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Is there a way to convert (wrap) a mutable Map to immutable in O(1) time (that is, not by copying the values, but similar to what is done in JavaConversions)

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5 Answers 5

up vote 4 down vote accepted

There is a read only projection for mutable maps.

scala> collection.mutable.Map(1->2).readOnly
res0: scala.collection.Map[Int,Int] = ro-Map(1 -> 2)

As oxbow_lakes pointed out the underlying Map is still mutable and may change after the read-only projection is published to clients. The illusion of immutability has to addressed in code managing the map.

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4  
It looks like this is a 2.7 method. It is commented out in 2.8.0-Beta1 and the nightly docs don't show it. –  IttayD Mar 17 '10 at 9:10
    
this seems deprecated, use collection.mutable.Map(1->2).toMap –  Mermoz Jan 25 at 10:56
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As Thomas points out, the read only view is O(1). But read-only doesn't equate to immutability.

The difference is well descrived in the "Fighting Bit Rot" paper:

All collection classes are kept in a package scala.collection. This package has three subpackages: mutable, immutable, and generic. Most collections exist in three forms, depending on their mutability.

A collection in package scala.collection.immutable is guaranteed to be immutable for everyone. That means one can rely on the fact that accessing the same collection value over time will always yield a collection with the same elements. A collection in package scala.collection.mutable is known to have some operations that change the collection in place.

A collection in package scala.collection can be either mutable or immutable. For instance, collection.Seq[T] is a superclass of both collection.immutable.Seq[T] and collection.mutable.Seq[T]. Generally, the root collections in package scala. collection define the same interface as the immutable collections, and the mutable collections in package scala.collection.mutable typically add some destructive modification operations to this immutable interface. The difference between root collections and immutable collections is that a user of an immutable collection has a guarantee that nobody can mutate the collection, whereas users of root collections have to assume modifications by others, even though they cannot do any modifications themselves.

Perhaps it's just a simple as up-casting.

scala> val mm = collection.mutable.Map(1 -> 2)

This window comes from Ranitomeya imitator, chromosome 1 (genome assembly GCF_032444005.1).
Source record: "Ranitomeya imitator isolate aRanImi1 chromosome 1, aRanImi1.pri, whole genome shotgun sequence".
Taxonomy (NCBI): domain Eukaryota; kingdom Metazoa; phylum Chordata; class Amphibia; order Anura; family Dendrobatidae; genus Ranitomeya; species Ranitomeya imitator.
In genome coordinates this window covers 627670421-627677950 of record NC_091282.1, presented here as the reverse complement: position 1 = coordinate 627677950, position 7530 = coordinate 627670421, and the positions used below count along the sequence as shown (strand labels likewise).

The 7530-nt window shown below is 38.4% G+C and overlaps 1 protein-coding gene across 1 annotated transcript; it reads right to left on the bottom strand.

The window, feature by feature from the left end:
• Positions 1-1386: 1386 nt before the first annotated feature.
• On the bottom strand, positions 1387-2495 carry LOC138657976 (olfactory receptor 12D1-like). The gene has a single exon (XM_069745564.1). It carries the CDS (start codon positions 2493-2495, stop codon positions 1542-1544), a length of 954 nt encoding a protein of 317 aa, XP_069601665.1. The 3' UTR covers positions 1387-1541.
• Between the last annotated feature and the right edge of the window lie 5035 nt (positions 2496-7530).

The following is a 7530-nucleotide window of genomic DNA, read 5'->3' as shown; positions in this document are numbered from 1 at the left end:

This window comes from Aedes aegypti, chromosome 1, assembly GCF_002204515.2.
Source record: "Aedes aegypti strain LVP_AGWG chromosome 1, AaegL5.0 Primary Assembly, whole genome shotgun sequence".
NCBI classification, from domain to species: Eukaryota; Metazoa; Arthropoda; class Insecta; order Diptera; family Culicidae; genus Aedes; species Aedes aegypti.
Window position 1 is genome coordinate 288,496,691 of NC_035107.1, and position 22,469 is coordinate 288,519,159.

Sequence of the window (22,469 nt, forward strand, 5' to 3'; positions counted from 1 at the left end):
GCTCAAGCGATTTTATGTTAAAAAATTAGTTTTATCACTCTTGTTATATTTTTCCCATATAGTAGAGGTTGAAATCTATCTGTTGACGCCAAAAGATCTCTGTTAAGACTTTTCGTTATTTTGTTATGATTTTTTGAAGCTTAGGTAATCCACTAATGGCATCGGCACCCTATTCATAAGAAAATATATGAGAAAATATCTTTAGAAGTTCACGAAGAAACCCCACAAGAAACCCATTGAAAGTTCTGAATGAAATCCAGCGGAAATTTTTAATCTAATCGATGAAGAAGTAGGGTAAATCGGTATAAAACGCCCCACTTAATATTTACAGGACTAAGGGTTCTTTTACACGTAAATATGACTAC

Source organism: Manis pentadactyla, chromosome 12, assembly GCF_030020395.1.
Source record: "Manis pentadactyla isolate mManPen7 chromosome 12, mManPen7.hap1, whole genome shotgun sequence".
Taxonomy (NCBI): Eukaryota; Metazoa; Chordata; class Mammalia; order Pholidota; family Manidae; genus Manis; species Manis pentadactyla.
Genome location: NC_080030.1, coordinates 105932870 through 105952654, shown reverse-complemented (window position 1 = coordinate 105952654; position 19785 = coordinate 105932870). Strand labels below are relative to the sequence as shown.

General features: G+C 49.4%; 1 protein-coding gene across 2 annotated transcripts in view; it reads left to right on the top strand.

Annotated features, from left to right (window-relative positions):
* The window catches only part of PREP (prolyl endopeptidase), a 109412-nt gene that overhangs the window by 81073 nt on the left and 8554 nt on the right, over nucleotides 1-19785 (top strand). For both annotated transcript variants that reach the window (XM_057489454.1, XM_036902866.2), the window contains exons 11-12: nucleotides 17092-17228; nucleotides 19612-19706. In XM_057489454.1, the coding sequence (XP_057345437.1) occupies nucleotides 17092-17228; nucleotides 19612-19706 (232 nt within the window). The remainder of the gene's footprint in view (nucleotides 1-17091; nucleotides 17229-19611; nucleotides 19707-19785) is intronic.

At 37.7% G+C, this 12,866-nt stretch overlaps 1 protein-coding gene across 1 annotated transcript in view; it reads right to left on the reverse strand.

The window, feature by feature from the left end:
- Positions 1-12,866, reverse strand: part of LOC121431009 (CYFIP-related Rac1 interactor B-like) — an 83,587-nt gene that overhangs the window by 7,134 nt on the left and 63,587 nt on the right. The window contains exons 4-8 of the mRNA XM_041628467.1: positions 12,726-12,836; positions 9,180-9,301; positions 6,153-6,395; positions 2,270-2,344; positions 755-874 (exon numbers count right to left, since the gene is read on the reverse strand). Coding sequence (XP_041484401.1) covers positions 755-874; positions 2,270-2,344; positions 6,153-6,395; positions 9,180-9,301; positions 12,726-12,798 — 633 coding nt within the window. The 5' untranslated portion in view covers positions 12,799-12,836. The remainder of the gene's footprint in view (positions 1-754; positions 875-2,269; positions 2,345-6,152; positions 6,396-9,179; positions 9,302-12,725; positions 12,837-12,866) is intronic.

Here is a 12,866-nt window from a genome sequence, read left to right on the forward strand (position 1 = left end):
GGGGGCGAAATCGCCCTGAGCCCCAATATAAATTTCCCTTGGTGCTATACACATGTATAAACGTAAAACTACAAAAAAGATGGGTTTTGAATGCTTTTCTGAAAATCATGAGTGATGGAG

mm: scala.collection.mutable.Map[Int,Int] = Map(1 -> 2)

scala> val readOnly = mm : collection.Map[Int, Int]
readOnly: scala.collection.Map[Int,Int] = Map(1 -> 2)
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The difference between casting and map.readOnly is that the user could cast collection.Map back to an mutable map or use reflection to change the map. –  Thomas Jung Mar 17 '10 at 10:18
    
Good point. It looks like the 2.8 solution to this might be using MapProxy, but I can't easily wrap a collection.MapProxy around a colletion.mutable.Map yet. e.g val mm = collection.mutable.Map(1 -> 2); new collection.MapProxy[Int, Int] { val self = mm } –  retronym Mar 17 '10 at 10:22
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What you are asking for is inherently unsafe. You can either pass the mutable.Map around as a collection.Map which is immutable but "clients" using this form cannot be sure that their view will not change from under them.

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Your point is valid. Read-only map will only work if the underlying Map is not changed after clients have got a reference to it. The usage is not safe is this respect. This is a trade-off and won't be to a big problem for real use cases as long as you publish only the read-only projection just like you wold use java.util.Collections.unmodifiableMap. –  Thomas Jung Mar 17 '10 at 10:25
    
I find that I use the Java unmodifiableXyz when I wish to pass some initialized collection outside of the class which owns it. That is to say that I do this in cases where I can be sure that the data will not change from under a reader, I only wish to ensure that a reader cannot modify it. My solution above is therefore unsuitable I think –  oxbow_lakes Mar 17 '10 at 10:49
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One could in principle add a "freeze" method to a mutable data structure that prevented further mutation. This is the only even slightly-safe way to do the wrapping. (Only slightly because after that you'd have to throw exceptions when you tried to mutate it.) Scala's mutable collections don't have this capability, however. One could add it to e.g. mutable.HashMap by overriding all mutating methods (update, +=, ++=, etc.), but this would be a fair bit of work.

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Philipp Haller's work on Capabilities for Uniqueness and Borrowing is related to this. There's a lot of other work in the domain of enforcing "ownership" through the type system, but Philipp actually provides a usable plugin to the Scala compiler.

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